The census figures are starting to roll in, and before long we’ll be awash in “analysis” the purpose of which is less to enlighten us than to “warn” us about how our society is crumbling in or way or another. The article in MinnPost today by Sharon Smickle is a classic case in point.
Analyzing the data, she finds a growing divide between urban and rural communities. The subhead reads: “The same lines that divide America are visible throughout the state. In pockets of rural Minnesota, people are far poorer, older and less educated than those who live in select Twin Cities suburbs and Rochester neighborhoods.”
But looking at the accompanying map, I don’t see any divide. The poor areas (dark green) shade into the moderately well-off areas in every direction. These chartreuse areas, in turn, shade into light green areas where people are quite well off. As we approach the very urban core, things grow somewhat darker again. Anyone asked to draw a line marking the “divide” Sharon is referring to would find it impossible to do so.
If we reduce the figures to their starkest and simplest state—like sliding the contrast bar in Photoshop all the way to the right—we’ll see a radical difference between urban and rural, black and white. But that effect is as patently artificial as a manipulated photograph. All it really tells us is that urban and rural demographics are different, as are urban and rural life. Is that news? I think I first read about such things in Aesops Fables, which appeared about 2,500 years ago.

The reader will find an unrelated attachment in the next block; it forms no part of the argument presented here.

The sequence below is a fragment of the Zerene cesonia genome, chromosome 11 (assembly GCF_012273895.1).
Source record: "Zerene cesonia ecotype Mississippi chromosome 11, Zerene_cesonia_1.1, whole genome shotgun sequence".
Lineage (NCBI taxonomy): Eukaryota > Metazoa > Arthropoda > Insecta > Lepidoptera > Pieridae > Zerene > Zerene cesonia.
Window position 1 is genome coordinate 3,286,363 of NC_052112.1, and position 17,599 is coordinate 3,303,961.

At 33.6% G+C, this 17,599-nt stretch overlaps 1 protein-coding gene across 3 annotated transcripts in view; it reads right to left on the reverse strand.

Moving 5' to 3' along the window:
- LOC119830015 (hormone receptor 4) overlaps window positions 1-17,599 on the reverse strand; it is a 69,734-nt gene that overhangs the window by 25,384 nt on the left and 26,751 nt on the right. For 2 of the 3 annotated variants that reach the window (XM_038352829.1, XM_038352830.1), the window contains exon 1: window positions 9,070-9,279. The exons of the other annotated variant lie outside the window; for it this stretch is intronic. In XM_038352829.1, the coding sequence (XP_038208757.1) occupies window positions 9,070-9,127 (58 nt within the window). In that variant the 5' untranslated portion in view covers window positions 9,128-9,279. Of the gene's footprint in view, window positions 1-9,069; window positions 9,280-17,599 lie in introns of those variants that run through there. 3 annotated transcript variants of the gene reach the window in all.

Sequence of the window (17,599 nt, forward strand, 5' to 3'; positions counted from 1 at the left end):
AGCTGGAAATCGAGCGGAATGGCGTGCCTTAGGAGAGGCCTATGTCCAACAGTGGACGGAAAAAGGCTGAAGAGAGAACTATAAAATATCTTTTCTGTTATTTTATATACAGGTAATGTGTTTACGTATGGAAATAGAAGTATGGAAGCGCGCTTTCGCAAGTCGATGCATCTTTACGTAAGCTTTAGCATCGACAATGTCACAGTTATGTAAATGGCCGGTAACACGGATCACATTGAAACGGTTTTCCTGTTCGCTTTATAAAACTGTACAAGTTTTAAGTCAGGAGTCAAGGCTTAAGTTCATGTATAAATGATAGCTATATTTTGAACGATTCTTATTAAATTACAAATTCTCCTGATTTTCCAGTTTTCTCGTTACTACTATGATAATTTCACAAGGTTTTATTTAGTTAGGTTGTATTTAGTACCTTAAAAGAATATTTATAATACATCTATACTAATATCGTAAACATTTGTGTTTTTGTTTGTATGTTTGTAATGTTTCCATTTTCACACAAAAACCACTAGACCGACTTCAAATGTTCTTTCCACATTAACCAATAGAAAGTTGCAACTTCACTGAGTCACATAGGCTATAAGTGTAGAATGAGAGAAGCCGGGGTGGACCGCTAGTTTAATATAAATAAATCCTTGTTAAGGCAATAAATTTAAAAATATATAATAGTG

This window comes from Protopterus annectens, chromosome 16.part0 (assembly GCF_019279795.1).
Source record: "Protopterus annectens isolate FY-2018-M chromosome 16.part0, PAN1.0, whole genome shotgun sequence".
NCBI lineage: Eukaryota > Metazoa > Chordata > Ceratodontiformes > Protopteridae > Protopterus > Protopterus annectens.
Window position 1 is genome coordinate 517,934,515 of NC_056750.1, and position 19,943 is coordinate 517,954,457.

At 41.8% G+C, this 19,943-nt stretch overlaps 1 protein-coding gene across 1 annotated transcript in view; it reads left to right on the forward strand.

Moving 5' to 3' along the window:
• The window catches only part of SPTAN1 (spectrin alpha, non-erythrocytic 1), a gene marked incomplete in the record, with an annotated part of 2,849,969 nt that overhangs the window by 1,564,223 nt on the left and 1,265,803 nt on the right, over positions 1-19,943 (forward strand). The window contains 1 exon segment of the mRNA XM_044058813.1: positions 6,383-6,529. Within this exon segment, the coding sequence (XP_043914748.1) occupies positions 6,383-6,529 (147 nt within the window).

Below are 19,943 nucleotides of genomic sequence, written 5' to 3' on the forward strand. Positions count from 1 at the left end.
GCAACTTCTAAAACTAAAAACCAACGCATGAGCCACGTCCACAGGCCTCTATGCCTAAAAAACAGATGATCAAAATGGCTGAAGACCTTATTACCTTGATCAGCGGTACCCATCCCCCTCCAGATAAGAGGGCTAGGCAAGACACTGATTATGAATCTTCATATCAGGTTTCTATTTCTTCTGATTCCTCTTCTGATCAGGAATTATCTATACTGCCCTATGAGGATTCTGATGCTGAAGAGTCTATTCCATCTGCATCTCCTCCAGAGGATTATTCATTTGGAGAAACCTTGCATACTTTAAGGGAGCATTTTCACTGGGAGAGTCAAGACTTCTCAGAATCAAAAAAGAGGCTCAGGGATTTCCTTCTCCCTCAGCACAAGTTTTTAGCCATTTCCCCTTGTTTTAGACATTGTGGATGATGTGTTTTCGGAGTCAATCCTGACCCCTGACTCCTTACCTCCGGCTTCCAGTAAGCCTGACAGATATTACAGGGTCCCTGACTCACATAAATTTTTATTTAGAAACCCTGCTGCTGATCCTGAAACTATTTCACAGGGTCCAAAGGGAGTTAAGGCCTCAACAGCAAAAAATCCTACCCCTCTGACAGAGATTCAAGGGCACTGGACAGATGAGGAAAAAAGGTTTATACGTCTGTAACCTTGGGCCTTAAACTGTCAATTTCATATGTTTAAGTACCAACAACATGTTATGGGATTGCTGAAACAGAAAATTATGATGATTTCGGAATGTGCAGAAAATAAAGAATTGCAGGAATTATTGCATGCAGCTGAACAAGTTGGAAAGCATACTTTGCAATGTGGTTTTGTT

The upshot of Sharon’s article is that urban folk, on average, are slightly younger, better educated, and make more money than small-town folk. (Most allegedly “rural” people live in small towns, and only 6% earn a living related to agriculture. An even smaller percentage actually “work” the land.) This is presumably because many small-town folk go to the city to get an education and never come back. Can we blame them for this? Then again, older people sometimes move to a cabin out-state when they retire, or back to their old home town, where the pace of life is gentler and health care costs may be more manageable, thus bringing the average age up and the average income down in that region.
Is there a crisis here? Is there a radical divide?
Meanwhile, what census statistics can’t track is the shadow economy that a growing number of young people seeking a simpler lifestyle move to small towns to enjoy.
The one interesting item Sharon mentions is that “rural” folk own more vehicles than urban folk. Always looking on the dark side of things, she attributes this to the lack of public transportation options out-state. But I’m not so sure we need to feel sorry for our country cousins, who have put up the “closed” sign on the body shop window and are out roaming the hills on their ATVs and snow machines, while we’re cooped up in suburban office towers planning desperately how to avoid the rush hour traffic.
In La Fontaine’s version of “The City Mouse and the Country Mouse,” the two rodents enjoy a fine dinner until the cat arrives to send them scurrying. The country mouse refuses a repeat invitation, remarking:
…It’s not that I’m critical of
the food. You served the best.
But at home I eat in peace,
And nobody interrupts.
Goodbye, then, and to hell
With pleasure that fear corrupts!